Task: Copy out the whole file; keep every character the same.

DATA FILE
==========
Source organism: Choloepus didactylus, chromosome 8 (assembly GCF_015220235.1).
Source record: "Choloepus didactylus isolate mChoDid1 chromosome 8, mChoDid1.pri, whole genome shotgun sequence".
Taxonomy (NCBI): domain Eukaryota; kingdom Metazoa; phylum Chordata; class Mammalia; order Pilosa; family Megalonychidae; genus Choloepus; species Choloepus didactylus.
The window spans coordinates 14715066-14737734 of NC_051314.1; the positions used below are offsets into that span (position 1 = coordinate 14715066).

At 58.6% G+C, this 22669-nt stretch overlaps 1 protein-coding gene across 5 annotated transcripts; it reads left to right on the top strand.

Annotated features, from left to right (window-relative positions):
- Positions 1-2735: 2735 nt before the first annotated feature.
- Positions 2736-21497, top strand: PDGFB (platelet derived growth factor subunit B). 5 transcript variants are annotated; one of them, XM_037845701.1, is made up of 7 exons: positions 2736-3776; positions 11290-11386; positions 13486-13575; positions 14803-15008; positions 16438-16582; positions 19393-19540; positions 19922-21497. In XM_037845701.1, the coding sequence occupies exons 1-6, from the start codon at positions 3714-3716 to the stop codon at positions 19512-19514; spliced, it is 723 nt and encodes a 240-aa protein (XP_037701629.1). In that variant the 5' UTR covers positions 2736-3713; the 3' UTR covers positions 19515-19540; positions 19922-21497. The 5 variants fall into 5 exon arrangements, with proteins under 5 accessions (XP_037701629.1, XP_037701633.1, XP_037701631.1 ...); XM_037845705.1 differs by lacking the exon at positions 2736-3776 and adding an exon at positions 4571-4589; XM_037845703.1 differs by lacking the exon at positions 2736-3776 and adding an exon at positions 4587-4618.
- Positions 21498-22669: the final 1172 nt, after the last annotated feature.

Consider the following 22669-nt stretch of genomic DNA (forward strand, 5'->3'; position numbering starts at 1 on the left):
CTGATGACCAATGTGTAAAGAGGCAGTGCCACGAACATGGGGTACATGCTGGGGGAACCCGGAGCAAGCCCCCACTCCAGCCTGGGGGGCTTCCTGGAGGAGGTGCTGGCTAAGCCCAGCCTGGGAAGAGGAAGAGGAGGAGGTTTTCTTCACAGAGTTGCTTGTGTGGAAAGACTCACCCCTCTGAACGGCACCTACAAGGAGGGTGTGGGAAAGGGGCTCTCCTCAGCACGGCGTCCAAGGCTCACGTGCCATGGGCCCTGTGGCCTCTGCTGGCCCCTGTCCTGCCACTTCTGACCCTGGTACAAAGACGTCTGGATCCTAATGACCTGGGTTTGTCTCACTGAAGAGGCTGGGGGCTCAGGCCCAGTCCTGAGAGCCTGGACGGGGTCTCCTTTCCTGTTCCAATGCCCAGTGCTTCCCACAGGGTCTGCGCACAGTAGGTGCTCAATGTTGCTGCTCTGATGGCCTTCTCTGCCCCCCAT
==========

Source organism: Choloepus didactylus, chromosome 8 (assembly GCF_015220235.1).
Source record: "Choloepus didactylus isolate mChoDid1 chromosome 8, mChoDid1.pri, whole genome shotgun sequence".
Taxonomy (NCBI): domain Eukaryota; kingdom Metazoa; phylum Chordata; class Mammalia; order Pilosa; family Megalonychidae; genus Choloepus; species Choloepus didactylus.
The window spans coordinates 14715066-14737734 of NC_051314.1; the positions used below are offsets into that span (position 1 = coordinate 14715066).

At 58.6% G+C, this 22669-nt stretch overlaps 1 protein-coding gene across 5 annotated transcripts; it reads left to right on the top strand.

Annotated features, from left to right (window-relative positions):
- Positions 1-2735: 2735 nt before the first annotated feature.
- Positions 2736-21497, top strand: PDGFB (platelet derived growth factor subunit B). 5 transcript variants are annotated; one of them, XM_037845701.1, is made up of 7 exons: positions 2736-3776; positions 11290-11386; positions 13486-13575; positions 14803-15008; positions 16438-16582; positions 19393-19540; positions 19922-21497. In XM_037845701.1, the coding sequence occupies exons 1-6, from the start codon at positions 3714-3716 to the stop codon at positions 19512-19514; spliced, it is 723 nt and encodes a 240-aa protein (XP_037701629.1). In that variant the 5' UTR covers positions 2736-3713; the 3' UTR covers positions 19515-19540; positions 19922-21497. The 5 variants fall into 5 exon arrangements, with proteins under 5 accessions (XP_037701629.1, XP_037701633.1, XP_037701631.1 ...); XM_037845705.1 differs by lacking the exon at positions 2736-3776 and adding an exon at positions 4571-4589; XM_037845703.1 differs by lacking the exon at positions 2736-3776 and adding an exon at positions 4587-4618.
- Positions 21498-22669: the final 1172 nt, after the last annotated feature.

Consider the following 22669-nt stretch of genomic DNA (forward strand, 5'->3'; position numbering starts at 1 on the left):
CTGATGACCAATGTGTAAAGAGGCAGTGCCACGAACATGGGGTACATGCTGGGGGAACCCGGAGCAAGCCCCCACTCCAGCCTGGGGGGCTTCCTGGAGGAGGTGCTGGCTAAGCCCAGCCTGGGAAGAGGAAGAGGAGGAGGTTTTCTTCACAGAGTTGCTTGTGTGGAAAGACTCACCCCTCTGAACGGCACCTACAAGGAGGGTGTGGGAAAGGGGCTCTCCTCAGCACGGCGTCCAAGGCTCACGTGCCATGGGCCCTGTGGCCTCTGCTGGCCCCTGTCCTGCCACTTCTGACCCTGGTACAAAGACGTCTGGATCCTAATGACCTGGGTTTGTCTCACTGAAGAGGCTGGGGGCTCAGGCCCAGTCCTGAGAGCCTGGACGGGGTCTCCTTTCCTGTTCCAATGCCCAGTGCTTCCCACAGGGTCTGCGCACAGTAGGTGCTCAATGTTGCTGCTCTGATGGCCTTCTCTGCCCCCCAT